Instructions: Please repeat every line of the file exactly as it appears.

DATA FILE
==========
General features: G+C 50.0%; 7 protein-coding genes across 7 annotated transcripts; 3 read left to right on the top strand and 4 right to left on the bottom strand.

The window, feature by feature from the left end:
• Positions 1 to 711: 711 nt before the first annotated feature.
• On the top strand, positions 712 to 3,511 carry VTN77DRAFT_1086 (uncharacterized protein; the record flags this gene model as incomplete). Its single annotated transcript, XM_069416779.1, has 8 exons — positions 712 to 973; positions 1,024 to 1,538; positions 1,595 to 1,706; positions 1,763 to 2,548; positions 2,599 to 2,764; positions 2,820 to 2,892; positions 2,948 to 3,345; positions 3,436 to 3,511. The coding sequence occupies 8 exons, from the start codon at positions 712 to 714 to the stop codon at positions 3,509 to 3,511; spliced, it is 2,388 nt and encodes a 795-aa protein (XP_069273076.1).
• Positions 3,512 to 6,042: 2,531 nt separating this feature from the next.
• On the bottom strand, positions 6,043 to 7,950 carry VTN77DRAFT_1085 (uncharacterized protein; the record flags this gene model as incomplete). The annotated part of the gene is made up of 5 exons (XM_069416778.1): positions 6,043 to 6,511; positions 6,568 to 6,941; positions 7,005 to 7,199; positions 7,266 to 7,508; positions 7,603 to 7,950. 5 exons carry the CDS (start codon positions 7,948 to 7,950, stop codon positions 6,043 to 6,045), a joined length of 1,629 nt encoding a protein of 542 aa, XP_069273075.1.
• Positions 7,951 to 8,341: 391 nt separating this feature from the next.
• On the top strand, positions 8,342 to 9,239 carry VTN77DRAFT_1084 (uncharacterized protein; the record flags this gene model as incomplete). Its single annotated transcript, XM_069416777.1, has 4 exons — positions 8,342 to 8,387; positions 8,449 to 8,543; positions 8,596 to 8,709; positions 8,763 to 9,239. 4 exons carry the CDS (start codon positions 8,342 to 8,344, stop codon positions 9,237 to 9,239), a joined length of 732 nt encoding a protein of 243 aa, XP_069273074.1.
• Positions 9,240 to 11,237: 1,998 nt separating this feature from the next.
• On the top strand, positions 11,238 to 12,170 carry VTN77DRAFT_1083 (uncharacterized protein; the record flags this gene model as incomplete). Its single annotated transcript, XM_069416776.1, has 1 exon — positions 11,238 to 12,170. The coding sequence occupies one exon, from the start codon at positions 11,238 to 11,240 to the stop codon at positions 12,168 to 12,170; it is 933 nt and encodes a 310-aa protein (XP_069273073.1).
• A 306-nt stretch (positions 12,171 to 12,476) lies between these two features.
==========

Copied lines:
General features: G+C 50.0%; 7 protein-coding genes across 7 annotated transcripts; 3 read left to right on the top strand and 4 right to left on the bottom strand.

The window, feature by feature from the left end:
• Positions 1 to 711: 711 nt before the first annotated feature.
• On the top strand, positions 712 to 3,511 carry VTN77DRAFT_1086 (uncharacterized protein; the record flags this gene model as incomplete). Its single annotated transcript, XM_069416779.1, has 8 exons — positions 712 to 973; positions 1,024 to 1,538; positions 1,595 to 1,706; positions 1,763 to 2,548; positions 2,599 to 2,764; positions 2,820 to 2,892; positions 2,948 to 3,345; positions 3,436 to 3,511. The coding sequence occupies 8 exons, from the start codon at positions 712 to 714 to the stop codon at positions 3,509 to 3,511; spliced, it is 2,388 nt and encodes a 795-aa protein (XP_069273076.1).
• Positions 3,512 to 6,042: 2,531 nt separating this feature from the next.
• On the bottom strand, positions 6,043 to 7,950 carry VTN77DRAFT_1085 (uncharacterized protein; the record flags this gene model as incomplete). The annotated part of the gene is made up of 5 exons (XM_069416778.1): positions 6,043 to 6,511; positions 6,568 to 6,941; positions 7,005 to 7,199; positions 7,266 to 7,508; positions 7,603 to 7,950. 5 exons carry the CDS (start codon positions 7,948 to 7,950, stop codon positions 6,043 to 6,045), a joined length of 1,629 nt encoding a protein of 542 aa, XP_069273075.1.
• Positions 7,951 to 8,341: 391 nt separating this feature from the next.
• On the top strand, positions 8,342 to 9,239 carry VTN77DRAFT_1084 (uncharacterized protein; the record flags this gene model as incomplete). Its single annotated transcript, XM_069416777.1, has 4 exons — positions 8,342 to 8,387; positions 8,449 to 8,543; positions 8,596 to 8,709; positions 8,763 to 9,239. 4 exons carry the CDS (start codon positions 8,342 to 8,344, stop codon positions 9,237 to 9,239), a joined length of 732 nt encoding a protein of 243 aa, XP_069273074.1.
• Positions 9,240 to 11,237: 1,998 nt separating this feature from the next.
• On the top strand, positions 11,238 to 12,170 carry VTN77DRAFT_1083 (uncharacterized protein; the record flags this gene model as incomplete). Its single annotated transcript, XM_069416776.1, has 1 exon — positions 11,238 to 12,170. The coding sequence occupies one exon, from the start codon at positions 11,238 to 11,240 to the stop codon at positions 12,168 to 12,170; it is 933 nt and encodes a 310-aa protein (XP_069273073.1).
• A 306-nt stretch (positions 12,171 to 12,476) lies between these two features.